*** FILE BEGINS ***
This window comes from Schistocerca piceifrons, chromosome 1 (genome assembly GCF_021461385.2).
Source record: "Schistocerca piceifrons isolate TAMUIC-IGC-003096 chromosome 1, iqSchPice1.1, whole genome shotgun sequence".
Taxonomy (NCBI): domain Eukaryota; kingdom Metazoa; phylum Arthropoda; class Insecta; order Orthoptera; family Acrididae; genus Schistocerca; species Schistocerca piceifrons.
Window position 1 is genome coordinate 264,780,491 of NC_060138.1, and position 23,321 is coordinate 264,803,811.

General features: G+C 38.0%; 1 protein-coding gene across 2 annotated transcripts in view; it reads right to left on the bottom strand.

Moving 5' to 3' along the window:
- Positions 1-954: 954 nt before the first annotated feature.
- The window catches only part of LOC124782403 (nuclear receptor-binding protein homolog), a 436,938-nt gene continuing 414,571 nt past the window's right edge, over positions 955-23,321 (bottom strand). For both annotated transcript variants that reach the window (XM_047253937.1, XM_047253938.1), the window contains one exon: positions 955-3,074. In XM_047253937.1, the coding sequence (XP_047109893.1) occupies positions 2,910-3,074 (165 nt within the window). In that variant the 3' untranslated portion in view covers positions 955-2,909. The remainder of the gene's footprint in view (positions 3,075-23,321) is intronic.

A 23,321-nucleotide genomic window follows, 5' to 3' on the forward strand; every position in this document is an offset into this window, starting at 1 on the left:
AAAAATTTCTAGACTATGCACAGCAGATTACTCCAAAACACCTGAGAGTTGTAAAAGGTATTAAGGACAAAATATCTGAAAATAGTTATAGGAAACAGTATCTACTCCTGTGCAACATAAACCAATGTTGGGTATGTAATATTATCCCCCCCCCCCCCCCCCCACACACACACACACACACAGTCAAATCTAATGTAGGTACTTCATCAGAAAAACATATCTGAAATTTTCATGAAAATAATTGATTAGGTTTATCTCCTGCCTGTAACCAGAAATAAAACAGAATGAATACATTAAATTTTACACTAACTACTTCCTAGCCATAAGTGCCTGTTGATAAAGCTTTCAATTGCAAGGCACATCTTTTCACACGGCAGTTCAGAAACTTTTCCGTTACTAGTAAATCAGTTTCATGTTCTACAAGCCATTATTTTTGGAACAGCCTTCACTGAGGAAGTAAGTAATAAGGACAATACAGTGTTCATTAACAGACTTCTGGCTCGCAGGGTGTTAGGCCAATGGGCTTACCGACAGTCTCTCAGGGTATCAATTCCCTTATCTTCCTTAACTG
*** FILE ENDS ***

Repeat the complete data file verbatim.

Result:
This window comes from Schistocerca piceifrons, chromosome 1 (genome assembly GCF_021461385.2).
Source record: "Schistocerca piceifrons isolate TAMUIC-IGC-003096 chromosome 1, iqSchPice1.1, whole genome shotgun sequence".
Taxonomy (NCBI): domain Eukaryota; kingdom Metazoa; phylum Arthropoda; class Insecta; order Orthoptera; family Acrididae; genus Schistocerca; species Schistocerca piceifrons.
Window position 1 is genome coordinate 264,780,491 of NC_060138.1, and position 23,321 is coordinate 264,803,811.

General features: G+C 38.0%; 1 protein-coding gene across 2 annotated transcripts in view; it reads right to left on the bottom strand.

Moving 5' to 3' along the window:
- Positions 1-954: 954 nt before the first annotated feature.
- The window catches only part of LOC124782403 (nuclear receptor-binding protein homolog), a 436,938-nt gene continuing 414,571 nt past the window's right edge, over positions 955-23,321 (bottom strand). For both annotated transcript variants that reach the window (XM_047253937.1, XM_047253938.1), the window contains one exon: positions 955-3,074. In XM_047253937.1, the coding sequence (XP_047109893.1) occupies positions 2,910-3,074 (165 nt within the window). In that variant the 3' untranslated portion in view covers positions 955-2,909. The remainder of the gene's footprint in view (positions 3,075-23,321) is intronic.

A 23,321-nucleotide genomic window follows, 5' to 3' on the forward strand; every position in this document is an offset into this window, starting at 1 on the left:
AAAAATTTCTAGACTATGCACAGCAGATTACTCCAAAACACCTGAGAGTTGTAAAAGGTATTAAGGACAAAATATCTGAAAATAGTTATAGGAAACAGTATCTACTCCTGTGCAACATAAACCAATGTTGGGTATGTAATATTATCCCCCCCCCCCCCCCCCCACACACACACACACACACAGTCAAATCTAATGTAGGTACTTCATCAGAAAAACATATCTGAAATTTTCATGAAAATAATTGATTAGGTTTATCTCCTGCCTGTAACCAGAAATAAAACAGAATGAATACATTAAATTTTACACTAACTACTTCCTAGCCATAAGTGCCTGTTGATAAAGCTTTCAATTGCAAGGCACATCTTTTCACACGGCAGTTCAGAAACTTTTCCGTTACTAGTAAATCAGTTTCATGTTCTACAAGCCATTATTTTTGGAACAGCCTTCACTGAGGAAGTAAGTAATAAGGACAATACAGTGTTCATTAACAGACTTCTGGCTCGCAGGGTGTTAGGCCAATGGGCTTACCGACAGTCTCTCAGGGTATCAATTCCCTTATCTTCCTTAACTG